Monday, July 12, 2010

E-Reader Love

by Raelene Gorlinsky

I'm in love - I can't stop fondling and stroking and admiring and new e-reader.

An Entourage Edge - a high-end e-reader/tablet with internet, email, and a bunch of other stuff I haven't figured out yet. But I've got the e-reader part working and books loaded into the library! Hey, I know my priorities.
It's beautiful - two huge dual screens. Not the best choice for those who want something small to carry in their purse or pocket--this weighs about three pounds and is a whopping 8-1/2 x 11 inches in size, an inch thick. But I love the large reading screen and separate screen for applications. Heck, if I eventually want something small and light to carry in my purse just for reading, the way the e-reader price wars are going hot right now, I could eventually get a nice basic reader for around $100.

This also turned into an example of generational differences in dealing with technology. I took the gadget home last week, squealing in excitement to my 25-year-old son, "Look, look at my new toy!" He, of course, asked what it was and what it did. I said, "Well, I haven't tried it yet. I printed out the 87-page user manual and I need to read that first." "Oh, for god's sake, Mom!" he sputtered as he ripped it out of my hands. Three minutes later he had a bunch of windows open, applications running, was annotating a document...and I was still saying "Wait, where is the On button?" My generation started using computer-based technology when it was extremely easy to break, when you needed to know what you were doing or you'd screw it up. My son's generation grew up with more user-friendly and bullet-proof tech toys, where you can indeed just jump in and start pushing buttons and clicking on things to figure out how it works. I'm trying to learn this attitude , but it's scary--what if I break my toy?!


Unknown said...

I love the last part of your post. I'm the in-between generation, older than your son, but only by a decade or so. So I read manuals, a little. Also, I jump in and start pressing buttons when I lose patience. :D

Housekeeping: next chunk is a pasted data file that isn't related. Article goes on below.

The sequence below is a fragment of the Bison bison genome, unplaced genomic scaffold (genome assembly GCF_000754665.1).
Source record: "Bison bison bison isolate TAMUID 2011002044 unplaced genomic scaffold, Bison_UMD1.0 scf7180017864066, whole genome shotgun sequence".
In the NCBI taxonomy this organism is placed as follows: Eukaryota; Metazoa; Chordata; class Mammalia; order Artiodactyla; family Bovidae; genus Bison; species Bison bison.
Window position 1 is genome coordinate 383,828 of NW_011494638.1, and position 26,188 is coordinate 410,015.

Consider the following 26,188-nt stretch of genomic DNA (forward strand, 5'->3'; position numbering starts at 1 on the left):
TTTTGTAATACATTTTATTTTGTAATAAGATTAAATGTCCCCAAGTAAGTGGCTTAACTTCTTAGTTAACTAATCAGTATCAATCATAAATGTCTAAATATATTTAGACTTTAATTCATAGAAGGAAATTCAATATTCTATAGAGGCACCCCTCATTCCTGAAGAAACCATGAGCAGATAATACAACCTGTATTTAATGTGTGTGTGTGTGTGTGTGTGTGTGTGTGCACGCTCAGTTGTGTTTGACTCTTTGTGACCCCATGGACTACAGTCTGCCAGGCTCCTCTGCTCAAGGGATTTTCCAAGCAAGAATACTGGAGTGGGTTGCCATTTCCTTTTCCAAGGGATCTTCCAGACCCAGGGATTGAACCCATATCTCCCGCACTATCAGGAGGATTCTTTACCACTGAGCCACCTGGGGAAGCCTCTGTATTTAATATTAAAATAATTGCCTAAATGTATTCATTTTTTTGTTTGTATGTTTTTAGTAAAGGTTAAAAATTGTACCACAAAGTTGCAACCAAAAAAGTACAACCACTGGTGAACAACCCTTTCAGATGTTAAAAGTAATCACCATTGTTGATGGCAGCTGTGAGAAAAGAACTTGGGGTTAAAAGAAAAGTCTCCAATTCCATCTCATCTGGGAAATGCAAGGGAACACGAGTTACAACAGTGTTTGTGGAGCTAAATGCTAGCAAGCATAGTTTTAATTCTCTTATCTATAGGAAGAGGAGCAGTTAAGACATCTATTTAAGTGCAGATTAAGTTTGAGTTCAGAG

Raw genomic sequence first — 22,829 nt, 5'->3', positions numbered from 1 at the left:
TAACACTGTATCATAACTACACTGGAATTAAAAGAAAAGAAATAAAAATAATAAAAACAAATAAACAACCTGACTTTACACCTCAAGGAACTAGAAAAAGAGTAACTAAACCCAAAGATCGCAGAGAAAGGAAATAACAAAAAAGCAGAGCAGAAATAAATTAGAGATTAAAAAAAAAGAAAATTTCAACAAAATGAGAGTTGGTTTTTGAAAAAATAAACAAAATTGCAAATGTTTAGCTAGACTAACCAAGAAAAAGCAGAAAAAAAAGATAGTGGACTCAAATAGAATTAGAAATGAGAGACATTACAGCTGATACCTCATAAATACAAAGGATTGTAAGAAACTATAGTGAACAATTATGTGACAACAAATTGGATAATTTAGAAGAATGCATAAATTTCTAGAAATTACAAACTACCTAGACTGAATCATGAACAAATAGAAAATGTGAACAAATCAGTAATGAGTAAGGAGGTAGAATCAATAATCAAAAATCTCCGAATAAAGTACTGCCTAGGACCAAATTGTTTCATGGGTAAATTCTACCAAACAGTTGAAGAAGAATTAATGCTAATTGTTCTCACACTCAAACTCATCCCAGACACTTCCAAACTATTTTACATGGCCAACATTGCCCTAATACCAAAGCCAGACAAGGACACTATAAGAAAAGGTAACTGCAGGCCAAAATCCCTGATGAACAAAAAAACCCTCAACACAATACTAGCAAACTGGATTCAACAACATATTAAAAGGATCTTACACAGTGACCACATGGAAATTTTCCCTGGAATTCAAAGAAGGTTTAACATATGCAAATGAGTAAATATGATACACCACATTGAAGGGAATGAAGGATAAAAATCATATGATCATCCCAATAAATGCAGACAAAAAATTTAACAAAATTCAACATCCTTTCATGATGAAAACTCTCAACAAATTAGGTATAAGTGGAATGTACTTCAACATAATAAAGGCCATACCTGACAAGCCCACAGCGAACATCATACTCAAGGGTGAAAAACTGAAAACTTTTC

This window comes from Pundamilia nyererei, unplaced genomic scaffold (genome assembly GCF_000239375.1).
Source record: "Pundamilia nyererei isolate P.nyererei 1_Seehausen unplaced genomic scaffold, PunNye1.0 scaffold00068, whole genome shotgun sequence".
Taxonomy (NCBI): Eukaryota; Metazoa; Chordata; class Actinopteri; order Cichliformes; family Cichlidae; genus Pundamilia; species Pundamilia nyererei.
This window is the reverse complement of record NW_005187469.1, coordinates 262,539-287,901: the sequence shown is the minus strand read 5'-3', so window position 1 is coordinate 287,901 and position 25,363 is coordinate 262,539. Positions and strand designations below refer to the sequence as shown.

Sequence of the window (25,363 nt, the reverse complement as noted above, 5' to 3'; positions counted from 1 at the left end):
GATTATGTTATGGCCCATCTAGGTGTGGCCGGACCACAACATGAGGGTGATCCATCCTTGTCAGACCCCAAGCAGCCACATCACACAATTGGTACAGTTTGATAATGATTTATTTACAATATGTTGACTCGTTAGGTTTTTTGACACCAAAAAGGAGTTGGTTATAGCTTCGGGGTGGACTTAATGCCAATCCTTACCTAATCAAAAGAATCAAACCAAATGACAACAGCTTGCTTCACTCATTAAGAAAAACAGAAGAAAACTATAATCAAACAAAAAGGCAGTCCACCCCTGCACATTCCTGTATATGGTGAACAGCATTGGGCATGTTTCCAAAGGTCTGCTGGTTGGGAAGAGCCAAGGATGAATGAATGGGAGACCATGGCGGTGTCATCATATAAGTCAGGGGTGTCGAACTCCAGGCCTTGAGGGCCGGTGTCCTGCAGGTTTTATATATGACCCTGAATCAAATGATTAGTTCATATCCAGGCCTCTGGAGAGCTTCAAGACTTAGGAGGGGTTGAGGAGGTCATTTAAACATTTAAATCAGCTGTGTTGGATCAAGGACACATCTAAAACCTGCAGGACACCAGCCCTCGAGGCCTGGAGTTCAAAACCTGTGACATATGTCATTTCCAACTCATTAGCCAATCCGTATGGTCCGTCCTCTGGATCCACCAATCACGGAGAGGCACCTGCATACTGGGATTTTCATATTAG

Barbara Elsborg said...

It's a man thing. They just do and we need to read and do. Instruction manuals are for wimps. Consequently, we have a few left over pieces after the erection of the wardrobe that look worryingly essential to me.

Suzi McGowen said...

They're natives and we're immigrants.

Your Edge sounds (and looks) wonderful! I love how versatile it is!

Laurann Dohner said...

I just went and looked at it...way cool! It even takes pictures. LOL. I remember when you had to find a payphone to make a call when you weren't home. LOL. Technology is amazing and intimidating but they are making it easier. I couldn't text on my older flip phone but just bought the new iphone...and it's so simple I can do it! (I just turned it on and played with it since my husband assured me I couldn't break it unless I dropped it really hard.) Enjoy your new toy!!!

Ann Bruce said...

It's okay. I stroke and fondle my electronics too--sometimes in public. You get used to the stares after a while.

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Anny Cook said...

Heh. I remember when you cranked the phone and asked the operator to get your party for you...and all the other people on the party line listened in to your call.

Strangely enough, I enjoy the new technology and have a bunch of gadgets I'm still trying to figure out.

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